Caffeine also affects the central nervous system, like alcohol. The key difference is that it’s a stimulant rather than a depressant. The presence of caffeine can increase the activity in your brain and central nervous system, which is how it boosts your energy levels. 

    The ensuing boost does result in a temporary boost to serotonin levels. However, caffeine is much like alcohol — drinking caffeine can naturally increase adrenaline and cortisol levels in your body. These stress hormones are a big reason caffeine can help you stay alert. Serotonin has a soothing effect and acts as a counterbalance to these hormones. 

    Quite simply: generally, the more cortisol and adrenaline in your blood, the more serotonin is necessary for balance. 

    Excessive and frequent consumption of caffeine can also result in other side effects. Caffeine can hinder your body’s ability to absorb iron from food, and can decrease the amount of B vitamins in your blood. Remember that iron and vitamin B6 are both essential to serotonin production. A lower supply of these essential nutrients can make it much harder for your body to meet the increased demands for serotonin. 



    Fructose is a natural sugar found in various carbohydrates like fruits, vegetables, and honey. Generally, fructose isn’t viewed as negatively as high fructose corn syrup or even table sugar, and can be an excellent energy source. The problem is that too much of a good thing can quickly become a bad thing.

    For most people, fructose is quickly digested and turned into glucose (blood sugar). For these individuals, fructose isn’t likely to cause problems with their serotonin levels. However, fructose can be a big problem for the roughly 40 percent of people in the Western hemisphere that have fructose malabsorption. 

    Fructose that isn’t properly digested can sit in the lower bowels and ferment. These symptoms are bad enough as they mirror the symptoms of irritable bowel syndrome (IBS). 

    In addition, fermented fructose can hinder your body’s ability to absorb tryptophan. Serotonin cannot be produced anywhere without a steady supply of tryptophan. Without it, you’re likely to experience serotonin depletion.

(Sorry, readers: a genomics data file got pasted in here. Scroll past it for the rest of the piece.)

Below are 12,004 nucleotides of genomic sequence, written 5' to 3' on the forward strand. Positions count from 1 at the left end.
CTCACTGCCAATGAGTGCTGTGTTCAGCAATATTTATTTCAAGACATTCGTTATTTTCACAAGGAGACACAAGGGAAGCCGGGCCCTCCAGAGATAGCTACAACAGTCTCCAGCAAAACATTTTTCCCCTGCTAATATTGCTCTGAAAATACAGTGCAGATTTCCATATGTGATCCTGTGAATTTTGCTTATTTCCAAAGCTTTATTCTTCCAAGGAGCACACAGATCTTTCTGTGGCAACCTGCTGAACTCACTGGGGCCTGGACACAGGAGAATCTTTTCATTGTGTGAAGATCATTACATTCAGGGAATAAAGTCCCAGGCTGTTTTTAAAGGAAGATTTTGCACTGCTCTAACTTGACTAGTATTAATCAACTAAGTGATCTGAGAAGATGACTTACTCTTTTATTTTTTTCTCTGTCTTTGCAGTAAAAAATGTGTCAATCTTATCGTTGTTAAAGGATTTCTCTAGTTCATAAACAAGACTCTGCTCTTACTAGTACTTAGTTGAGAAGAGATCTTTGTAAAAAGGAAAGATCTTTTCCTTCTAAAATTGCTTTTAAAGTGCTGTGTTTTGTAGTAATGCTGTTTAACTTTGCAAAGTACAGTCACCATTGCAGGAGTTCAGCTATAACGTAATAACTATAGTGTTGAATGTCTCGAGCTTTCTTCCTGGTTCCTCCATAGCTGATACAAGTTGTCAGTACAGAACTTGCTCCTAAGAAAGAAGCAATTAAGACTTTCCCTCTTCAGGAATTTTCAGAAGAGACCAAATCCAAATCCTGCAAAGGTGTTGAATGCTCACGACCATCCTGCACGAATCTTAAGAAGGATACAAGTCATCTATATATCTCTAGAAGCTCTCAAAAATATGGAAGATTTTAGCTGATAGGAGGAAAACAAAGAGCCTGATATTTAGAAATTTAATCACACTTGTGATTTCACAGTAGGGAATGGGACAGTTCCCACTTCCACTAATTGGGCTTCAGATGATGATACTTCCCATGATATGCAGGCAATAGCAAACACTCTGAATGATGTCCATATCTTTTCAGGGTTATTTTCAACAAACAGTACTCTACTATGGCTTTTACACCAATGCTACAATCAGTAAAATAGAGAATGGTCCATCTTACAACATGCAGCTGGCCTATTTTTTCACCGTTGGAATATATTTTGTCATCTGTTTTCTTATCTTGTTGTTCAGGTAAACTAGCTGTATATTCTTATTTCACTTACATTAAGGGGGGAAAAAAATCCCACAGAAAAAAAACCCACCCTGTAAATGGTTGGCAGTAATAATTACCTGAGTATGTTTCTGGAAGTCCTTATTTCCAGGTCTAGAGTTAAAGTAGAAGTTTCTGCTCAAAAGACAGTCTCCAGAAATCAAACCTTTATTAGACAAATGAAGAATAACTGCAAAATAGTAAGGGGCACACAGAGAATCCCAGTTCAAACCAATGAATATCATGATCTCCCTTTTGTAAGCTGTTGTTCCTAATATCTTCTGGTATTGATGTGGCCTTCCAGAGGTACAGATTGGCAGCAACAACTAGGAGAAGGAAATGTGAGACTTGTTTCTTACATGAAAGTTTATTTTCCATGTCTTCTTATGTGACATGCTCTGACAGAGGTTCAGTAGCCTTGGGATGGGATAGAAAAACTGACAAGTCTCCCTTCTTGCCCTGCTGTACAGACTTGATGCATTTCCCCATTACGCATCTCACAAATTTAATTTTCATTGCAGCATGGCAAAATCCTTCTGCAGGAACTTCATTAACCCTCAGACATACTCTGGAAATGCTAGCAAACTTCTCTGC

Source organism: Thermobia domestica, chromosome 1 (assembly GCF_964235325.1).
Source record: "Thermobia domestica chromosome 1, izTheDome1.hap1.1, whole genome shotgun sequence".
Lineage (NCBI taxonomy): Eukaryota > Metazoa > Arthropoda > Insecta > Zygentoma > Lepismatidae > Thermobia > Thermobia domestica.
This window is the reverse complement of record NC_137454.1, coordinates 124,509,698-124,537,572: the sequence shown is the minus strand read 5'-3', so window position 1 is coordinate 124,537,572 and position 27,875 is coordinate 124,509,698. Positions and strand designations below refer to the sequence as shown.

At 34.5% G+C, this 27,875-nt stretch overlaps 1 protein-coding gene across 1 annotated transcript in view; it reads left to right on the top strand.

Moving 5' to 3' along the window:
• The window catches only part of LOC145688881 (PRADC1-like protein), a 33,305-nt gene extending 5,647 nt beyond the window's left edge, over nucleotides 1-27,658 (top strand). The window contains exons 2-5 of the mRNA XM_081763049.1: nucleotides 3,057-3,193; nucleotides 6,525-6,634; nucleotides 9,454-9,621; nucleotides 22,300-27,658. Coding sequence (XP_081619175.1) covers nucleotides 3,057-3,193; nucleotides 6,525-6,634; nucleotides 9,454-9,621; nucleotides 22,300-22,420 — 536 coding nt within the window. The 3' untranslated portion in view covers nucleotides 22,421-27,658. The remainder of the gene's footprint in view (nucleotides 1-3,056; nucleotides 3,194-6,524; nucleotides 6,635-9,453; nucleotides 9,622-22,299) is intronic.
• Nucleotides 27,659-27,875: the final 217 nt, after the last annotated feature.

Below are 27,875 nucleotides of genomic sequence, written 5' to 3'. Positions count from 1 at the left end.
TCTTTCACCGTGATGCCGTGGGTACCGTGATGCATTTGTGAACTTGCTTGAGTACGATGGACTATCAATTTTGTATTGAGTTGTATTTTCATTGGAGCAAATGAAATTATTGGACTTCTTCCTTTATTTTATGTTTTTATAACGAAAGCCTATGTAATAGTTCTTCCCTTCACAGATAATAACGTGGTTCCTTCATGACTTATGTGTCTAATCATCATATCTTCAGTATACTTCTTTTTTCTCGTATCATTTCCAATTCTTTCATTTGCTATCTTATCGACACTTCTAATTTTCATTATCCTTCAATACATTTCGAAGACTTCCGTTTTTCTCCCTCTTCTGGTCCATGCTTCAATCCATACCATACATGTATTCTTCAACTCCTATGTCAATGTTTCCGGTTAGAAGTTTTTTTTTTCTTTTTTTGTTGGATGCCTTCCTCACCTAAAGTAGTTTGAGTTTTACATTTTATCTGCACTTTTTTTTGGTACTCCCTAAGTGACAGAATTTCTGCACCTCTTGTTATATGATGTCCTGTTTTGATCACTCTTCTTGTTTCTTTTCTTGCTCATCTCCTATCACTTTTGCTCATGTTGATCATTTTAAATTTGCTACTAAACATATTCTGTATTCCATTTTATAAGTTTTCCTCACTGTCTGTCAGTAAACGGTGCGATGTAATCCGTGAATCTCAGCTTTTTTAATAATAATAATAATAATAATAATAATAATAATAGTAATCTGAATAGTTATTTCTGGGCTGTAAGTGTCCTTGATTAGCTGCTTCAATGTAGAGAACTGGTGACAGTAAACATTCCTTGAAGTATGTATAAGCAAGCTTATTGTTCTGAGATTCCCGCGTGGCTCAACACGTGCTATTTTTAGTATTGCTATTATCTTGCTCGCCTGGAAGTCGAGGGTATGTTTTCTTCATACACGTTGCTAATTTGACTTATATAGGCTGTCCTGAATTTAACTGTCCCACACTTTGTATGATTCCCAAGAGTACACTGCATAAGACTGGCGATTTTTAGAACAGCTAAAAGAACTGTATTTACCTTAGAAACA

Trans Fat

    Fat is an essential macronutrient that’s used for a variety of crucial functions throughout the body. However, there are a few different types of fat, some considered “good” and others considered “bad.”

    Trans fat is an example of a “bad” fat as it provides little nutritional value while also contributing to negative health outcomes like high cholesterol. Trans fat has two distinct negative impacts on the brain.

    The primary issue is that excess levels of trans fat can reduce the production of serotonin in the brain. For this reason, diets that feature foods with high levels of trans fats are commonly associated with depression. 

    The second issue is that trans fat can increase inflammation in the brain. Neuroinflammation can prevent the production of omega-3 fatty acids, one of the “good” types of fat. 


    Your Diet Can Help Maintain Healthy Serotonin Levels

    Serotonin plays a crucial part in several essential bodily functions. A life without sufficient serotonin can result in depression, anxiety, insomnia, and other health conditions. 

    There are a few ways that you can naturally boost your serotonin levels. Sunlight, stress management, and getting regular exercise are a few examples. 

    You can also support healthy serotonin levels by eating foods containing tryptophan. Tryptophan is the precursor to serotonin, and has to enter your system through food since your body can’t make it on its own. 

    You can also limit foods that can negatively affect serotonin levels. Alcohol, aspartame, caffeine, trans fat, and fructose can be limited or eliminated from your diet to support healthy serotonin levels. 

    Visit the MOSH Pit for more tips on how to support mind and body wellness!